Mission life: THE KUKMIN DAILY

Korea, Koreans, Korean Church

2013-10-28 14:49

Korea deeply appreciates the friendship it has fostered with churches around the world. Christian missionaries first set their feet on the Korean Peninsu­la in the late 19th century. At the time, the 500-year-old Joseon Dy­nasty was on the verge of collapse and would soon be colonized by Imperial Japan. In the second half of the 20th century, Koreans underwent enormous suffering caused by war and human rights abuses by dictatorial regimes. The churches of the world stood by Koreans during these difficult times. There would not be a Re­public of Korea today, had it not been for the support provided by the churches, whose representa­tives are now participating in the 10th Assembly of the World Council of Churches.

Korea is a land of spiritual­ity and prayer. Indian poet Ra­bindranath Tagore called Korea the “Land of the Morning Calm.” It was customary for Koreans to place a cup of clean water in their backyards early in the morning and pray for the well-being of the family. Based on this spirituality, Korea, a small country located between China and Japan, kept its own language and culture for 5,000 years while embracing for­eign religion and civilization in an openhearted manner.

Buddhism and Confucianism were introduced to the Korean Peninsula about 1,600 years ago. They flourished as the state reli­gions of ancient Korean dynasties for 1,000 and 500 years, respec­tively. Korean museums feature a number of works based on Bud­dhism and Confucianism. There are traces of Nestorian Christian­ity entering the Korean Peninsula around the same time, but it failed to take root.

It wasn’t until the mid-17th century that Koreans began to hear the name of Jesus again. Rad­ical elites of the Joseon Dynasty, who went to China in search of a new state ideology, were bap­tized by Catholic priests there and translated the Bible into Hangeul. The Joseon Dynasty, whose state religion was Confucianism, se­verely oppressed the Catholics. Protestantism was also first em­braced by reform-minded Korean elites who met Western mission­aries in China in the 19th century. The Koreans involved in these cases represent a unique example in that they began searching for the Gospel even before Western missionaries visited Korea.

When suffering under Japa­nese colonial rule in the early 20th century, Koreans prayed at churches every dawn. They dreamt of a new world reading Exodus and Revelations. The church was the basis for the in­dependence movement. Some Christian pastors were even put in jail for challenging the Japa­nese policy of forcing all Koreans to worship at state Shinto shrines. The priests refused to pay obei­sance at the shrines, denouncing the forced worship as an act of idolatry.

Korea regained its independ­ence in 1945 upon Japan’s surren­der in World War II. Christianity became the spiritual mainstay of the newly launched Republic of Korea. The first president, Syn­gman Rhee, was a graduate of Princeton University and a church elder. The nation’s first parlia­ment also opened its first session with a prayer. Foreign Christians who visited the nation during the Korean War cared for children or­phaned by the war. This was the starting point for international NGOs that are still active today, such as World Vision and Com­passion International.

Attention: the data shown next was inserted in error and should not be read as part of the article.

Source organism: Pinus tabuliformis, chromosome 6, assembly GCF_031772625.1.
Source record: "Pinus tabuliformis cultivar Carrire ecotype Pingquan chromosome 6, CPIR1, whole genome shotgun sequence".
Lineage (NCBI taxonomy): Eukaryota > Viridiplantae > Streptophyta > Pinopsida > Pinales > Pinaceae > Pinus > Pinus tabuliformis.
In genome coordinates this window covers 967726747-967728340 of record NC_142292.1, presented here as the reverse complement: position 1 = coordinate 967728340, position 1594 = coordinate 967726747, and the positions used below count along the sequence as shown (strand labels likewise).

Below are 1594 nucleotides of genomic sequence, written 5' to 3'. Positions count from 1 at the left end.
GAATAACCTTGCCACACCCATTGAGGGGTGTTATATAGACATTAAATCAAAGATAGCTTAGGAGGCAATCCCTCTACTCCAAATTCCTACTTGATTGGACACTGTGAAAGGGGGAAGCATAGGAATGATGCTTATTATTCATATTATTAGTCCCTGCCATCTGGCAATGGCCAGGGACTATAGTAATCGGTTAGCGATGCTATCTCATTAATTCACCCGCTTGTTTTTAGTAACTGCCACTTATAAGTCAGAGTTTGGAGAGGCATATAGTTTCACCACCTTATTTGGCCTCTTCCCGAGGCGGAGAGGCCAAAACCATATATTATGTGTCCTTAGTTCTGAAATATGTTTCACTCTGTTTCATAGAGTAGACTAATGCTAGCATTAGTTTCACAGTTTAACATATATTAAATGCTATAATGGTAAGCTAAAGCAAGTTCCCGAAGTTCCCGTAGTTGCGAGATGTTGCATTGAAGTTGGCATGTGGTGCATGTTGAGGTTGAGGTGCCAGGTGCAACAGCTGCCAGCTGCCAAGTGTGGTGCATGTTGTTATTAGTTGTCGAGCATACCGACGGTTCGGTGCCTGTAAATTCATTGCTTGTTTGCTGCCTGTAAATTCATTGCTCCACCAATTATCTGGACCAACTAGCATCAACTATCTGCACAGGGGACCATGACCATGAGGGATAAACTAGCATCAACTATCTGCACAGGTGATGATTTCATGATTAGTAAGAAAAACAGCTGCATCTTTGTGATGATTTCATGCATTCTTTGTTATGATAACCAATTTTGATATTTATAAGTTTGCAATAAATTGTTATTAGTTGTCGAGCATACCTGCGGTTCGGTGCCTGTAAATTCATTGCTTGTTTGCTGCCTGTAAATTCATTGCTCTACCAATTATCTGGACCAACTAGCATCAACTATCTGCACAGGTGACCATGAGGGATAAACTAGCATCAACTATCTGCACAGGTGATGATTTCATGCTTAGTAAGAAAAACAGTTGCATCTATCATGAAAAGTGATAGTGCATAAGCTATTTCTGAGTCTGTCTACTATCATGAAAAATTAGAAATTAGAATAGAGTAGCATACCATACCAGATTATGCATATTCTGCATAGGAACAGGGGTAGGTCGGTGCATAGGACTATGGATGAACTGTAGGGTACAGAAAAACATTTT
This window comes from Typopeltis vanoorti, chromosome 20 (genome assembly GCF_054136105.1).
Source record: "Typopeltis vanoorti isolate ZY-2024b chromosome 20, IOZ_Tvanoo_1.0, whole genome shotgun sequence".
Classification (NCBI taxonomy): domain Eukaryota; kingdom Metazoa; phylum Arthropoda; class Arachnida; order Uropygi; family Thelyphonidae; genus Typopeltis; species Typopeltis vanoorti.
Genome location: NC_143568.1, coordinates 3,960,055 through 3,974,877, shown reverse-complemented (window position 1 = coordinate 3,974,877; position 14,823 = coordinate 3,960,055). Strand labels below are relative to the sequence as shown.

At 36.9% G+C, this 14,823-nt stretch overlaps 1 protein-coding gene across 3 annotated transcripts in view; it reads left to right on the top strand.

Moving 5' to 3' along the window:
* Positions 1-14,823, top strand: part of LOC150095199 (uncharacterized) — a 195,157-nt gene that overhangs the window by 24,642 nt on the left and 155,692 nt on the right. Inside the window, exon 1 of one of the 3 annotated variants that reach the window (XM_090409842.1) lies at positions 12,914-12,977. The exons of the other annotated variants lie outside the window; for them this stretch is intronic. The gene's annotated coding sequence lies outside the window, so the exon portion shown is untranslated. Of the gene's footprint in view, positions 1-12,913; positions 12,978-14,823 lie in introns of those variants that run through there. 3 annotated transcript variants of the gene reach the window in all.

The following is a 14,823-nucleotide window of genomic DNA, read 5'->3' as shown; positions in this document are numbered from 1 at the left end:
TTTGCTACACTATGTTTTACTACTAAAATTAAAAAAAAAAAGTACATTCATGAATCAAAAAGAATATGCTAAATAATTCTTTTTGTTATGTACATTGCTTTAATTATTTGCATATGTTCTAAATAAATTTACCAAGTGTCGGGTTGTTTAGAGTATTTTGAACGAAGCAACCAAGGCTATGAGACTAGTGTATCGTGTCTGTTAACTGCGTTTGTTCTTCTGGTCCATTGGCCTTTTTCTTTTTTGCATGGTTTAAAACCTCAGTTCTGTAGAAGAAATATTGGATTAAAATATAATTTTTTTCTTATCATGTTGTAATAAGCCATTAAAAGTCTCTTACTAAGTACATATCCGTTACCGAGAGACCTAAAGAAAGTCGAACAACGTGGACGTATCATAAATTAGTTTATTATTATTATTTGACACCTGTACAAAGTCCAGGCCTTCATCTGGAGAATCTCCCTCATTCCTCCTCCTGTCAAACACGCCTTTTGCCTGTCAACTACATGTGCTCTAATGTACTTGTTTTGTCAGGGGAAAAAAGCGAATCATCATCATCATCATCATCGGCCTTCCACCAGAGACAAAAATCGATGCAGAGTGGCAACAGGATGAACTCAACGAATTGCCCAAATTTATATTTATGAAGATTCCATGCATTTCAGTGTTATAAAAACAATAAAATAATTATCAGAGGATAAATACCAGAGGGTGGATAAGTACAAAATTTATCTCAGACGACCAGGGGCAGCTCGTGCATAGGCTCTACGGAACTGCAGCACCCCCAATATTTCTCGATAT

After the war, Koreans suf­fered human rights violations under military regimes. The pro-democracy movement against the regimes received the support of churches around the world, par­ticularly those in the United States and Europe. The churches protest­ed against the governments’ dic­tatorial repression of democracy activists, and prayed for those imprisoned. The World Council of Churches, in particular, provided strong support for pro-democracy fighters in Korea.

After the 1987 democracy movement led to democratic re­forms, including a constitutional revision, Korea saw the emer­gence of moves calling for rec­onciliation and unification of the two Koreas. The Cold War era was not yet over, but South and North Korean Christians could meet through the World Council of Churches.

South Korea has attained phe­nomenal growth, transforming it­self from one of the world’s poor­est countries to the 10th largest economy. Its export items include semiconductors, super large ships, automobiles and smartphones as well as K-pop and democracy. The miraculous achievement cannot be talked about without mention­ing Christian spirituality.

The nation’s industrialization led to the migration of a large number of people from rural ar­eas to cities, and such Koreans gathered under the Cross of the church in cities. The church be­came a friend of the poor, giving them encouragement and power. Unique meetings such as early morning prayers, overnight vigils and Bible-reading sessions began at churches. Most of the largest churches in Seoul today started off as small ones in the city’s poor­est neighborhoods. Churches also provided opportunities for musi­cal and artistic experiences. Many K-pop singers are Christians who started playing the guitar at church. Korean NGOs have risen from aid recipients to donors. More than 1 million Koreans are now providing one-on-one sup­port for children in foreign coun­tries.

Churches in Korea are faced with several tasks as the only di­vided nation in the world. They need to realize the Gospel of for­giveness and reconciliation taught by Jesus, healing the wounds caused by ideological conflicts and war, and overcoming the his­tory of confrontation.

The Korean churches hope that their friends from around the world, now here in Busan for the 10th WCC Assembly, will serve as a spiritual companion in the jour­ney for peace and unification of the Korean Peninsula.

By Kim Ji-bang, Kim Kyungtaek

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